(1954 - present)
Three Key Films: An Angel at My Table (1990), The Piano (1993), The Portrait of a Lady (1996)
Underrated: Holy Smoke! (1999) Though one could make a solid case for any of Campion’s post-Piano features as the most “underrated” of her canon, The Portrait of a Lady and Bright Star (2009) both earned passionate supporters and Oscar nominations upon their release, and the demented In the Cut (2003) at least enjoyed significant infamy. Her 1999 effort, Holy Smoke!, on the other hand, opened to barely a whisper, despite the presence of leading lady Kate Winslet riding her post-Titanic buzz wave. The film is constructed as an extended tete-a-tete between two unreliable narrators: unruly post-adolescent Ruth (Winslet), “rescued” against her will by her Australian family after a stint in an Indian cult, and sleazy American de-programmer PJ Waters (Harvey Keitel), whose unorthodox counseling methods lead to psychosexual warfare with his resistant client.
What begins as a somewhat academic dissection of gender roles quickly devolves into a bizarre fever dream of hallucinations, public humilitations, and some of the most disturbing pop music cues seen in film since A Clockwork Orange—and maybe this chaos is Campion’s point. Objectivity and thoughtful, civilized analysis can only get filmmaker and -goer so far when the subject matter is this sticky and personal, and Holy Smoke! features perhaps the most compelling integration of Campion’s trademark surrealist flourishes. This is a film where cars have antlers, macho men wander deserts in red dresses, acting ingénues dance sari-clad in the horizon, and Pam Grier is the calm and sensible voice of reason. You want an auteur at her least filtered? Then give Holy Smoke! a second chance.
Unforgettable: The titular object in The Piano can be read as a symbol for just about any of the film’s primary thematic concerns: voice, sex, power, love, trust, authority, happiness. But above all else, Ada McGrath’s piano is a vessel of pleasure, and when Campion reunites her protagonist with her most prized possession during a trip to the beach with the enigmatic George Baines, camera, performer, music and mise-en-scene seem to soar. Joy is a difficult emotion to portray with complexity, but Campion and lead actress Holly Hunter offer a truly multi-dimensional portrait of Ada’s soul during this short, nearly wordless sequence. Ada is visibly a mother, a lover, and a wife in this scene, but she’s also a woman incapable of being defined by her relationship to the film’s other characters. The name of the piece she performs is “The Heart Asks Pleasure First”. It’s a statement Ada understands well in this moment.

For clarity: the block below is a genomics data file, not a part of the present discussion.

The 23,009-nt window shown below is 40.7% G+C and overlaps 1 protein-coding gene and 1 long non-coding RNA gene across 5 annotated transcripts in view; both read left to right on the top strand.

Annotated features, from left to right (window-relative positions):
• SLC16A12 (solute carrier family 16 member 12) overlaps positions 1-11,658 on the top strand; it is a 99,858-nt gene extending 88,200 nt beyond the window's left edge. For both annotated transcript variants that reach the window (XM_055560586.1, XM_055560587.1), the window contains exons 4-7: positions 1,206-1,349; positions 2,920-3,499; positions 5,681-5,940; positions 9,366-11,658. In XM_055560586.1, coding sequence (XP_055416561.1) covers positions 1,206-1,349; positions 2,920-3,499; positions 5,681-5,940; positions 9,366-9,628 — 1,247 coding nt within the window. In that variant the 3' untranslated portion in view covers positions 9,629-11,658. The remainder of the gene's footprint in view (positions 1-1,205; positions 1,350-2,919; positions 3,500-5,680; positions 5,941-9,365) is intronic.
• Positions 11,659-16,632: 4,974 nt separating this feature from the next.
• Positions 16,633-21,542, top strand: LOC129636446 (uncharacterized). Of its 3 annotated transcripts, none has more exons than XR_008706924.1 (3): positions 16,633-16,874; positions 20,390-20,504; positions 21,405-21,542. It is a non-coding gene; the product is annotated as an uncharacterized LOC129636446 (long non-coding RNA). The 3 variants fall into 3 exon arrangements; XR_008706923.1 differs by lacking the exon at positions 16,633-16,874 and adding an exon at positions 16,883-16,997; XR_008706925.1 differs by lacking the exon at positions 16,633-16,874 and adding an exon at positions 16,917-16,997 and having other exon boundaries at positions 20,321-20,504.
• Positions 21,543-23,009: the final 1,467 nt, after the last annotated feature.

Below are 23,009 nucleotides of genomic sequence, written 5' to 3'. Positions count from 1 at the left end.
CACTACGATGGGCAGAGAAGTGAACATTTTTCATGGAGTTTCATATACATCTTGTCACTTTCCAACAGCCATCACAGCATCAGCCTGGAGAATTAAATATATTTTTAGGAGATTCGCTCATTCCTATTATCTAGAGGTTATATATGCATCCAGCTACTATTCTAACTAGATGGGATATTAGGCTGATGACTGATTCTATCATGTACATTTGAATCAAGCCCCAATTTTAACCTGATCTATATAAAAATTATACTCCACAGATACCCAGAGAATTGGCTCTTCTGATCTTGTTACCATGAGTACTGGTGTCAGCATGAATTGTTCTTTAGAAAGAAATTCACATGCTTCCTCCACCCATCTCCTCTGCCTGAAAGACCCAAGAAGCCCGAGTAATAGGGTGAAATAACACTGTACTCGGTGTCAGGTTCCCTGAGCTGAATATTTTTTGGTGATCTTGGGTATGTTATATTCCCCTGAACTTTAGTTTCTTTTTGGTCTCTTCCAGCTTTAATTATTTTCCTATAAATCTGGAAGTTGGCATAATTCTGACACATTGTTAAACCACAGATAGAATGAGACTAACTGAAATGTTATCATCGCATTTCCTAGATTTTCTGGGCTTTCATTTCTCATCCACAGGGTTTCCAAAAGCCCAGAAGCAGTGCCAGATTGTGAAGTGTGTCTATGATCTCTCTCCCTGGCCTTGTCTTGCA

The Piano (1993)
The Legend: New Zealand native Jane Campion has been riveting and enraging audiences in equal measure for nearly thirty years now, ever since her short film Peel (1982) received the short competition’s Palme d’Or at the Cannes Film Festival. Born in Wellington, Campion earned degrees in both anthropology and painting before studying film, and both disciplines have clearly influenced her unique, idiosyncratic cinematic style. Shortly after finishing her studies at the Australian School of Film and Television, Campion made a name for herself in the Australian film and television scene, with several acclaimed short films and a television feature, 2 Friends. Her first feature film, the bizarre and acidic Sweetie (1990), premiered to boos at Cannes, but like much of Campion’s work has since been reclaimed as a significant work of art. She had better luck with An Angel at My Table, a television miniseries adapted from Janet Frame’s autobiography, which earned her plaudits around the world (including the Silver Lion at the Venice Film Festival).
The cornerstone of Campion’s career, and the film that she will probably remain best remembered for, was 1993’s indescribably haunting The Piano, starring Holly Hunter as a mute mail-order bride shipped to meet her husband in the wilds of New Zealand with her daughter and beloved piano in tow. Cannes was kinder to Campion this time, to say the least: she became the first female director in history to win the festival’s top prize, the Palme d’Or for feature film. More success followed: The Piano became an art-house sensation worldwide, and Campion, along with Hunter and nine-year-old actress Anna Paquin, earned an Oscar for her work. The film immediately posited Campion as one of the most significant female directors in the world, and remains one of the touchstones of that slippery category, “women’s cinema”.
Not one to rest on her laurels, Campion used her clout to move in even stranger, more controversial directions, and every project she has made since The Piano has suffered from negative comparison to that film. 1996’s fascinating The Portrait of a Lady did not jive with purists seeking a more conservative adaptation of Henry James’ novel, but Campion’s complex authorial voice and the towering performances of Barbara Hershey and Martin Donovan have ensured its rightful status as a major work. Campion’s next two features, Holy Smoke! and In the Cut, led many critics to claim that she had lost any gifts she once had, but what those films lacked in narrative legibility they made up for in stylistic bravery. 2009’s Bright Star was hailed as a return to form of sorts, though those of us paying attention knew that Campion never really lost her touch; nonetheless, the film is an effortlessly beautiful reminder of Campion’s signature approach: turning traditionally “feminine” subject matter inside out through evocative staging, unconventional imagery, and raw (even ugly) emotionality, she’s the inverse of the Merchant & Ivory mold: a bonafide rule-breaker committed to showing us women we have never seen onscreen before. Lee Dallas